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On 17 July 1975, Thomas Stafford of the United States shook hands with Alexei Leonov of the Soviet Union in the docking ring of joined Apollo and Soyuz spacecraft. Thus ended five years of work and planning for the first joint space mission by the United States and the Soviet Union. Up until 1969, the U.S. and Soviet Union had been engaged in a race in space. The Soviet Union took an early lead, putting up the first man in space and the first spacewalker, but the ultimate prize, the Moon landing, went to the United States.

While the space race took place, there were also cooperative space efforts, primarily the sharing of scientific data, and overtures between the U.S. and Soviet Union. President John F. Kennedy had suggested joint space missions as early as 1963, and in 1967 and 1968 a pair of space treaties were signed by the two countries that would allow for joint rescue of astronauts/cosmonauts and the return of space objects to their country of origin. In fact, during the Apollo 13 mission in April 1970, the Soviet Union offered assistance under the rescue treaty. Later that year, NASA Administrator Thomas O. Paine exchanged a series of letters with the President of the Soviet Academy of Sciences, Mstislav V. Keldysh, which led to a series of informal discussions on the possibility of U.S.-USSR joint rescue capability. In early 1971, the U.S. proposed a joint mission to test the docking hardware that was being designed, and the Soviets responded positively.

Talks in the United States and Soviet Union continued over the next two years, led by George Low of the U.S. and Boris Petrov of the USSR, and the goal of docking an American Apollo spacecraft with a Soviet Soyuz spacecraft in 1975 was formalized in the "Agreement Concerning Cooperation in the Exploration and Use of Outer Space for Peaceful Purposes," which was signed during the 1972 Strategic Arms Limitation Treaty talks between the United States and the Soviet Union. A number of problems remained, such as the actual design of the docking module and the different atmospheres in the two spacecraft. The Soyuz spacecraft was designed with nitrogen/oxygen mixed atmosphere that was pressurized at 14 psi, and Apollo spacecraft was designed with a pure oxygen atmosphere pressurized at 5 psi; the different compositions and pressures could have caused problems in both spacecraft. However, these problems were resolved during the remaining time before the mission with a minimum of acrimony. The work on the Apollo-Soyuz Test Project (ASTP) also served to break down barriers between the two nations as the Soviet Union opened its spacecraft and training facilities to American visitors, including journalists, for the first time. The astronauts, Thomas Stafford, Donald "Deke" Slayton, and Vance Brand, along with cosmonauts Alexei Leonov and Valeriy Kubasov, began language and mission training in 1973, after the respective crews were announced by the American, Glynn Lunney, and Soviet, Konstantin Bushuyev, project directors. The training took place at space centers in the United States and Soviet Union.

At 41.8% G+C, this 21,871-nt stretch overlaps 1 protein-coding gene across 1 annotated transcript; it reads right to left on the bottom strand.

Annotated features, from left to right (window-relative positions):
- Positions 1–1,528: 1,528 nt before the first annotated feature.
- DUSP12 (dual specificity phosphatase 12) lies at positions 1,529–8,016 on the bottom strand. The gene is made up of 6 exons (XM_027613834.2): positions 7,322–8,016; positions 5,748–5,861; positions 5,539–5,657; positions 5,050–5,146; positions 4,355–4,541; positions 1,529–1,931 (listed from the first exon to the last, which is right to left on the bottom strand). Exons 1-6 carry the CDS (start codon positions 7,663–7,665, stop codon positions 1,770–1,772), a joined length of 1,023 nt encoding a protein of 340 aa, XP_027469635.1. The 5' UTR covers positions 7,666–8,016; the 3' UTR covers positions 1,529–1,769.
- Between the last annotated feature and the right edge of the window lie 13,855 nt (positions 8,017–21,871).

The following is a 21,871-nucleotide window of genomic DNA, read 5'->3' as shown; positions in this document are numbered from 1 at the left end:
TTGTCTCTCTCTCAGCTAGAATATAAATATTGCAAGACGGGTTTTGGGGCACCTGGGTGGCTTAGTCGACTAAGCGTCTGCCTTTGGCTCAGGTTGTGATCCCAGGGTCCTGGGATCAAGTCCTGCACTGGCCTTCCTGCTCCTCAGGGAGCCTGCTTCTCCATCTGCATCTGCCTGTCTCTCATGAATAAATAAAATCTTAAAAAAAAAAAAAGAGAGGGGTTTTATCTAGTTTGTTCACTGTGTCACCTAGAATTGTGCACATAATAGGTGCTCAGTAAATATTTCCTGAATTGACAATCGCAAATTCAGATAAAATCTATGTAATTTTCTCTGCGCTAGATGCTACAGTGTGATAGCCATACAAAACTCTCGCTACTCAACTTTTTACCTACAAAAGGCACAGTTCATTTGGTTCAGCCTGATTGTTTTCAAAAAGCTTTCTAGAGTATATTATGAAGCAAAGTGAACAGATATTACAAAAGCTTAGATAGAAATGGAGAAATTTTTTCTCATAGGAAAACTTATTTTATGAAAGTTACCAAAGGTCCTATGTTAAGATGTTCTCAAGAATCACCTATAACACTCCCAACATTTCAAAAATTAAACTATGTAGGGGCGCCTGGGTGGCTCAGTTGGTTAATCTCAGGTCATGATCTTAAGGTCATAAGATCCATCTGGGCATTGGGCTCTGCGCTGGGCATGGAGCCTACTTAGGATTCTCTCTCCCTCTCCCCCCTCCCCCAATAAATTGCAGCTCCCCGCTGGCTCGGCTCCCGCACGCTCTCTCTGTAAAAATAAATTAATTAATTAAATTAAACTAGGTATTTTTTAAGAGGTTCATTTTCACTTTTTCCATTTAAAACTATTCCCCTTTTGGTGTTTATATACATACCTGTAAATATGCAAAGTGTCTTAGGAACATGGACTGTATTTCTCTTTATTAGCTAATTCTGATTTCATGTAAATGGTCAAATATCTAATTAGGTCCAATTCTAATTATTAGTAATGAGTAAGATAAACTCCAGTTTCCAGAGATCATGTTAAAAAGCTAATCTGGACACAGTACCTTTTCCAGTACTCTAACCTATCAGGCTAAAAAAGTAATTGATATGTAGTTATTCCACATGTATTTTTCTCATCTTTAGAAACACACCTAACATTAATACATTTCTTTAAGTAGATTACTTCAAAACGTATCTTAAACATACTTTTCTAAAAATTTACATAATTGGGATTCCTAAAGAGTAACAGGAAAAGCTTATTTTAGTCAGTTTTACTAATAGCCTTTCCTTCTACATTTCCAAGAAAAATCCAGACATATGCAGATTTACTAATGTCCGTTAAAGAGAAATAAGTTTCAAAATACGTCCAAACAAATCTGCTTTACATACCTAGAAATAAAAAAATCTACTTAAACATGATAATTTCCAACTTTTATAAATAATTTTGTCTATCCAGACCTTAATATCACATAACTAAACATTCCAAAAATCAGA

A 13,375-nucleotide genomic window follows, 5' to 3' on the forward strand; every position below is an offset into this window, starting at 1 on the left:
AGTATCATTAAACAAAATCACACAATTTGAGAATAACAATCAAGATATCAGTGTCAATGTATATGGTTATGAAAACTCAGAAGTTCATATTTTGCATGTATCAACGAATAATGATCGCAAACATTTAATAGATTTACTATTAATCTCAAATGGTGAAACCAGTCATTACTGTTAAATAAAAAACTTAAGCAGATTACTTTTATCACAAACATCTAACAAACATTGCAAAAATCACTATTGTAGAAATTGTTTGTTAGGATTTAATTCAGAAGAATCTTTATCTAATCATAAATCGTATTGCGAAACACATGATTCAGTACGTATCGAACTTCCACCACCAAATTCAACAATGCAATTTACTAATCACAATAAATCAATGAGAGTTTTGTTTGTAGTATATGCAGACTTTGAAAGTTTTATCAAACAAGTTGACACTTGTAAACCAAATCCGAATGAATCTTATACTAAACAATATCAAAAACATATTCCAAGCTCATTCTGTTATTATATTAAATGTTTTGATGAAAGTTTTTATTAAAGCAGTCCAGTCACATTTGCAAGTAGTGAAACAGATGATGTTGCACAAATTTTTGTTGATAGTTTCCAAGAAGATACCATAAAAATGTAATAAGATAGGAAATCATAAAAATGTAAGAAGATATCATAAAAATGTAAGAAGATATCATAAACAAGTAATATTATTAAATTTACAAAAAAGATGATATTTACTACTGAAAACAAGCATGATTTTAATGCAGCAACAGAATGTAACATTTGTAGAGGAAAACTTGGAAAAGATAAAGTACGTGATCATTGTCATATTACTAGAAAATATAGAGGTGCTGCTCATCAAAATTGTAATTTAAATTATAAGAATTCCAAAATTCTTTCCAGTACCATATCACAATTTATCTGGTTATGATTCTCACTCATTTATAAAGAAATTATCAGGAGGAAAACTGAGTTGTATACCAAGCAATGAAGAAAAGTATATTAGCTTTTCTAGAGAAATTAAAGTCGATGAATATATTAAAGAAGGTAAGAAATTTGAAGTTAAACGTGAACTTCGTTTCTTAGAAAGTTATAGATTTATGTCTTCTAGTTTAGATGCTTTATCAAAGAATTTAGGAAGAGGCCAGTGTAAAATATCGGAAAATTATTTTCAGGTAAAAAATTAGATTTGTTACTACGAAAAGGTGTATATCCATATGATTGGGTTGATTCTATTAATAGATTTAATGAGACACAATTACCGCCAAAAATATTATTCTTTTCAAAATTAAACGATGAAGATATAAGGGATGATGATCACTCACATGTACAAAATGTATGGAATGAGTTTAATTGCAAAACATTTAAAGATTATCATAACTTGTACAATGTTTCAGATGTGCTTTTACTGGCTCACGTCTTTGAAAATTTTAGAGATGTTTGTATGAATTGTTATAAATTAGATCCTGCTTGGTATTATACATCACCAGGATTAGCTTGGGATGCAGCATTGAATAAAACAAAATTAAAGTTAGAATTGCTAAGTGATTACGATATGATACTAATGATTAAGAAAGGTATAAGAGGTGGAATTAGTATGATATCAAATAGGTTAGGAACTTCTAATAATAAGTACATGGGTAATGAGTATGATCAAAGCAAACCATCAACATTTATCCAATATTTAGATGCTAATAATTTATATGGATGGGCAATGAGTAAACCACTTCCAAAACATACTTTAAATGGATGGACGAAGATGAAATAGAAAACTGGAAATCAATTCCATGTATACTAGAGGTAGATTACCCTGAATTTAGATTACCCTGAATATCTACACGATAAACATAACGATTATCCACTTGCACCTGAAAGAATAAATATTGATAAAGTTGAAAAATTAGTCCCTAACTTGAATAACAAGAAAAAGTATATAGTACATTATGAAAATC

The mission itself began with the Soyuz launch from Baykonur Cosmodrome on 15 July 1975, followed by the Apollo launch from Kennedy Space Center 7 hours later. The docking in space of the two spacecraft took place at 2:17 p.m. U.S. Central Daylight Time on 17 July. Two days of joint operations followed. After separation, the Soyuz remained in space for almost two days before landing in the USSR on 21 July. The Apollo spacecraft remained in space for another three days before splashing down near Hawaii on 24 July. The mission was a resounding success for both Americans and Soviets. They achieved their goal of obtaining flight experience for rendezvous and docking of human spacecraft. In addition, they also demonstrated in-flight intervehicular crew transfer, as well as accomplished a series of scientific experiments.

Despite the promise of international cooperation created by the landmark mission, ASTP proved to be more of an end than a beginning. The next time U.S. astronauts and Russian cosmonauts would fly together would not be until 1994, three years after the fall of the Soviet Union, and the next time a U.S. and Russian spacecraft would dock together would be in June 1995.

Author: Liz Suckow
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